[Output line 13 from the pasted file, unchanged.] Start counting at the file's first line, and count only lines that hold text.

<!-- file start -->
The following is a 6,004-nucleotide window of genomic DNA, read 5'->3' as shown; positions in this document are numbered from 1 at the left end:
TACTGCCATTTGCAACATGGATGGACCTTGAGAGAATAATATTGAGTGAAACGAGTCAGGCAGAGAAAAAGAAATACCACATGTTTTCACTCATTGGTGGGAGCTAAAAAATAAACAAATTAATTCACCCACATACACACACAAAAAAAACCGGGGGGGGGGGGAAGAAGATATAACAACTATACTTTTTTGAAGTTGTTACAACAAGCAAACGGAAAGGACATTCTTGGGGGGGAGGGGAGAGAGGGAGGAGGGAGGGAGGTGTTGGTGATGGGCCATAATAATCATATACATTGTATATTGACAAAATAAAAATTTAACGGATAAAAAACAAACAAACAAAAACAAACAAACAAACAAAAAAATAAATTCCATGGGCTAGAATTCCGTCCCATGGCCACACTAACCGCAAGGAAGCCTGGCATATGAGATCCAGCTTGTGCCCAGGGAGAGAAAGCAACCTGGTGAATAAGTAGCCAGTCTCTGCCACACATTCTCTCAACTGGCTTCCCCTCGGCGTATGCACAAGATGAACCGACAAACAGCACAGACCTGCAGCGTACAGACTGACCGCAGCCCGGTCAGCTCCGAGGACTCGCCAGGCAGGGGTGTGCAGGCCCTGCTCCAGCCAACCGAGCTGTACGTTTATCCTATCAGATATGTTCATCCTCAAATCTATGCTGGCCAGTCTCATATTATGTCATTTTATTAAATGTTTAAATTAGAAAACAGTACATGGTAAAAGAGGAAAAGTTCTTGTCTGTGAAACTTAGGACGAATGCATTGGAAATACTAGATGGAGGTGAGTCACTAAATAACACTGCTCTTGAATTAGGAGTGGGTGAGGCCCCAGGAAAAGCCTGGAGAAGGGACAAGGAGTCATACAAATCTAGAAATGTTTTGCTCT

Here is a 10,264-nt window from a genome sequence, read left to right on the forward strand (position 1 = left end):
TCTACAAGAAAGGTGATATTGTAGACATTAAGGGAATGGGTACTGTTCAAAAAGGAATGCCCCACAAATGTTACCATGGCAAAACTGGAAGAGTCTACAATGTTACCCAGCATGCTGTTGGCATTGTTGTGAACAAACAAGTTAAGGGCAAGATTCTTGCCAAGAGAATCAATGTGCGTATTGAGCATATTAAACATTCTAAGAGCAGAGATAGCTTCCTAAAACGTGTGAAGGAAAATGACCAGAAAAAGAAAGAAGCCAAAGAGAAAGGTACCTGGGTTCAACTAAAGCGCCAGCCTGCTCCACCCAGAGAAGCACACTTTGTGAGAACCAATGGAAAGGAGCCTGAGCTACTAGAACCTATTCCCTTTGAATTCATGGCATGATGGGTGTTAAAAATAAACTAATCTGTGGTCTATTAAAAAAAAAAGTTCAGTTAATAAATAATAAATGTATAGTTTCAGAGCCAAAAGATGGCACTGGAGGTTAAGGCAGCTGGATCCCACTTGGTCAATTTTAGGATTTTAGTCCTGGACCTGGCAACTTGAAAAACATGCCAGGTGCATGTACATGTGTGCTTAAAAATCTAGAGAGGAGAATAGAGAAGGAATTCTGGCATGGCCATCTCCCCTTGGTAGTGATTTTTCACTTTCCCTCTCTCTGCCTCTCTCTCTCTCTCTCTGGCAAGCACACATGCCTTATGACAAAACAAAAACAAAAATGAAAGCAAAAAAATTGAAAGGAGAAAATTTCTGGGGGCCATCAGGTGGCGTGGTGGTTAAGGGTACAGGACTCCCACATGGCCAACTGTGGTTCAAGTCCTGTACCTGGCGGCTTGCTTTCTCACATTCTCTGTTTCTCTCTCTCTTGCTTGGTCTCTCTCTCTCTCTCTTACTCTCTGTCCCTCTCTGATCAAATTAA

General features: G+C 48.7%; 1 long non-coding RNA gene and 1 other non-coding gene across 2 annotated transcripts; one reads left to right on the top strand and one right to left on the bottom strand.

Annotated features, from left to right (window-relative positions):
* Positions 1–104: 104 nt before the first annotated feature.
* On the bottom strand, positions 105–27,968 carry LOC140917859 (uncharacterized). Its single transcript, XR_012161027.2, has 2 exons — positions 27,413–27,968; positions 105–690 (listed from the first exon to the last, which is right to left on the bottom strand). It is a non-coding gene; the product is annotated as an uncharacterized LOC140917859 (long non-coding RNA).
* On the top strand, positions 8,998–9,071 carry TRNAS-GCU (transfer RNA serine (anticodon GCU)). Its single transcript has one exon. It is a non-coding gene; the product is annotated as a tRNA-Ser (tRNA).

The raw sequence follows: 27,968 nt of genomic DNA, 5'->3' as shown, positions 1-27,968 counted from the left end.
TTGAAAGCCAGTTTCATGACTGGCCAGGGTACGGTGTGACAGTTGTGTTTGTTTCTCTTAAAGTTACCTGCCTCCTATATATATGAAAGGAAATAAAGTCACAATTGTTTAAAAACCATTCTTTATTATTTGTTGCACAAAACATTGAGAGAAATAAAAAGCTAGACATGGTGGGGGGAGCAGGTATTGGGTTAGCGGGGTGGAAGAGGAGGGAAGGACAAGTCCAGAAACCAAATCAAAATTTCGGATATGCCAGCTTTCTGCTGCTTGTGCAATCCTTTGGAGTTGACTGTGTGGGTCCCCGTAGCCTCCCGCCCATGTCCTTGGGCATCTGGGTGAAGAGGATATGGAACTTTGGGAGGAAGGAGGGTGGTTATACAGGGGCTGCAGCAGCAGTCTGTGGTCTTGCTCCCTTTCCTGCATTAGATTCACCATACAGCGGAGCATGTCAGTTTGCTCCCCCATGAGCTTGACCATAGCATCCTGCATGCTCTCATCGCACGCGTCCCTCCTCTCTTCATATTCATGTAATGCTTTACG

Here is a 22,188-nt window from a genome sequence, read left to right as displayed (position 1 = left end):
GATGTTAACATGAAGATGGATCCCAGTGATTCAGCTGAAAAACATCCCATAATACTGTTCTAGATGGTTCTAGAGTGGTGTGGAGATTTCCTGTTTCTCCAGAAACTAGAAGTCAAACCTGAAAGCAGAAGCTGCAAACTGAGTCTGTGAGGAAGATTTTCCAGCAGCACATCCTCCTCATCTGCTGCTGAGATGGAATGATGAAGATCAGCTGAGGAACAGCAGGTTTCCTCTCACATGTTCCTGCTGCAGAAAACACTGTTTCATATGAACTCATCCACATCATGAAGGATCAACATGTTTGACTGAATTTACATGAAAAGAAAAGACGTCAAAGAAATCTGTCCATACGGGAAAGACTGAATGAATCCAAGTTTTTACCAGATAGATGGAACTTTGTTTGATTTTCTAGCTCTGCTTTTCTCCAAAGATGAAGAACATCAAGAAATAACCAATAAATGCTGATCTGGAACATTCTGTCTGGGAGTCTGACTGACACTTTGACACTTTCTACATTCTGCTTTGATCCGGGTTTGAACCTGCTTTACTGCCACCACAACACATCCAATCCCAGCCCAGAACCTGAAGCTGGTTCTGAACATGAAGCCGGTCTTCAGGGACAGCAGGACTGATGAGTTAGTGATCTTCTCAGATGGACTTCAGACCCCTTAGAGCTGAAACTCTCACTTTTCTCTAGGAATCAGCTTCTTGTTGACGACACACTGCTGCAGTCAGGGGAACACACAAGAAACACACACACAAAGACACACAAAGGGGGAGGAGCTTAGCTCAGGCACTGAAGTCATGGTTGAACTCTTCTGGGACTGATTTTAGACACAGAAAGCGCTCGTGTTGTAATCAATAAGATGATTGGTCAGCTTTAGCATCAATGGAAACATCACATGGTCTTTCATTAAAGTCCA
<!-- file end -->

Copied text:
GATGTTAACATGAAGATGGATCCCAGTGATTCAGCTGAAAAACATCCCATAATACTGTTCTAGATGGTTCTAGAGTGGTGTGGAGATTTCCTGTTTCTCCAGAAACTAGAAGTCAAACCTGAAAGCAGAAGCTGCAAACTGAGTCTGTGAGGAAGATTTTCCAGCAGCACATCCTCCTCATCTGCTGCTGAGATGGAATGATGAAGATCAGCTGAGGAACAGCAGGTTTCCTCTCACATGTTCCTGCTGCAGAAAACACTGTTTCATATGAACTCATCCACATCATGAAGGATCAACATGTTTGACTGAATTTACATGAAAAGAAAAGACGTCAAAGAAATCTGTCCATACGGGAAAGACTGAATGAATCCAAGTTTTTACCAGATAGATGGAACTTTGTTTGATTTTCTAGCTCTGCTTTTCTCCAAAGATGAAGAACATCAAGAAATAACCAATAAATGCTGATCTGGAACATTCTGTCTGGGAGTCTGACTGACACTTTGACACTTTCTACATTCTGCTTTGATCCGGGTTTGAACCTGCTTTACTGCCACCACAACACATCCAATCCCAGCCCAGAACCTGAAGCTGGTTCTGAACATGAAGCCGGTCTTCAGGGACAGCAGGACTGATGAGTTAGTGATCTTCTCAGATGGACTTCAGACCCCTTAGAGCTGAAACTCTCACTTTTCTCTAGGAATCAGCTTCTTGTTGACGACACACTGCTGCAGTCAGGGGAACACACAAGAAACACACACACAAAGACACACAAAGGGGGAGGAGCTTAGCTCAGGCACTGAAGTCATGGTTGAACTCTTCTGGGACTGATTTTAGACACAGAAAGCGCTCGTGTTGTAATCAATAAGATGATTGGTCAGCTTTAGCATCAATGGAAACATCACATGGTCTTTCATTAAAGTCCA